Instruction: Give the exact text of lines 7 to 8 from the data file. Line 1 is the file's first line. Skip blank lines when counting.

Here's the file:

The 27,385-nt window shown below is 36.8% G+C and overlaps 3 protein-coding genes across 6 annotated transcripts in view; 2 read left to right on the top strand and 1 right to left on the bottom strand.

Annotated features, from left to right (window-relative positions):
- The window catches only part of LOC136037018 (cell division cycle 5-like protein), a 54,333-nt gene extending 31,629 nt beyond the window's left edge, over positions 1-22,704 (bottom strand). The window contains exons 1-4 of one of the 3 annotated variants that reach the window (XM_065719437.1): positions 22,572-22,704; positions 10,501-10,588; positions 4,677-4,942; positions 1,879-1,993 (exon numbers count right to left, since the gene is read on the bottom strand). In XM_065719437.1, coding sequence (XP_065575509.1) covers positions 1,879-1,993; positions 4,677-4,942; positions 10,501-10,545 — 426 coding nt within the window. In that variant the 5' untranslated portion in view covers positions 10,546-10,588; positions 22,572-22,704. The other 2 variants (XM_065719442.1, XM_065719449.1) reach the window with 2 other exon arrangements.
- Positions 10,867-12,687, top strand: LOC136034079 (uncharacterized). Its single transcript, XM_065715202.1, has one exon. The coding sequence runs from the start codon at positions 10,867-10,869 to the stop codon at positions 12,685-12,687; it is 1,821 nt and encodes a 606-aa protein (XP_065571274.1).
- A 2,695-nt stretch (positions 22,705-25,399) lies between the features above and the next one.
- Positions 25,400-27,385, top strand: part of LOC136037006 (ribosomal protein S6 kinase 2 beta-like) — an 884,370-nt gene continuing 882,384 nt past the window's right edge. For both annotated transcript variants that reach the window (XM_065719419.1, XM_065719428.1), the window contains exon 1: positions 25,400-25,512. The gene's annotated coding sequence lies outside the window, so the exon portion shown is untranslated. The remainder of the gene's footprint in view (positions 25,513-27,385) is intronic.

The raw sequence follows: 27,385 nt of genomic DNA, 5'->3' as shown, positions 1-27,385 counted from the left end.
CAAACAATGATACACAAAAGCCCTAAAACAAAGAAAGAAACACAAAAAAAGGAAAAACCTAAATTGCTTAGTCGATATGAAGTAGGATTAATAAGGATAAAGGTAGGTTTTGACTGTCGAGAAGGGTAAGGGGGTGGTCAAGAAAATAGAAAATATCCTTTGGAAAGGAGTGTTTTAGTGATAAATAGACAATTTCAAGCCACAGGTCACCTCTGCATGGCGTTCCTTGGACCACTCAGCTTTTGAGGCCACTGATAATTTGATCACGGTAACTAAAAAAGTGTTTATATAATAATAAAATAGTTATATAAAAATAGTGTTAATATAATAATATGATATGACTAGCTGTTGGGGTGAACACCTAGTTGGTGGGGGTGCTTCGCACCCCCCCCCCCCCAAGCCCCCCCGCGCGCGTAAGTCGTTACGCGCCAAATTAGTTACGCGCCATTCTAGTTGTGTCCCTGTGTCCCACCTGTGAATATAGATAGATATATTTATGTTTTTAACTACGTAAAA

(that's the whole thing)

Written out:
The raw sequence follows: 27,385 nt of genomic DNA, 5'->3' as shown, positions 1-27,385 counted from the left end.
CAAACAATGATACACAAAAGCCCTAAAACAAAGAAAGAAACACAAAAAAAGGAAAAACCTAAATTGCTTAGTCGATATGAAGTAGGATTAATAAGGATAAAGGTAGGTTTTGACTGTCGAGAAGGGTAAGGGGGTGGTCAAGAAAATAGAAAATATCCTTTGGAAAGGAGTGTTTTAGTGATAAATAGACAATTTCAAGCCACAGGTCACCTCTGCATGGCGTTCCTTGGACCACTCAGCTTTTGAGGCCACTGATAATTTGATCACGGTAACTAAAAAAGTGTTTATATAATAATAAAATAGTTATATAAAAATAGTGTTAATATAATAATATGATATGACTAGCTGTTGGGGTGAACACCTAGTTGGTGGGGGTGCTTCGCACCCCCCCCCCCCCAAGCCCCCCCGCGCGCGTAAGTCGTTACGCGCCAAATTAGTTACGCGCCATTCTAGTTGTGTCCCTGTGTCCCACCTGTGAATATAGATAGATATATTTATGTTTTTAACTACGTAAAA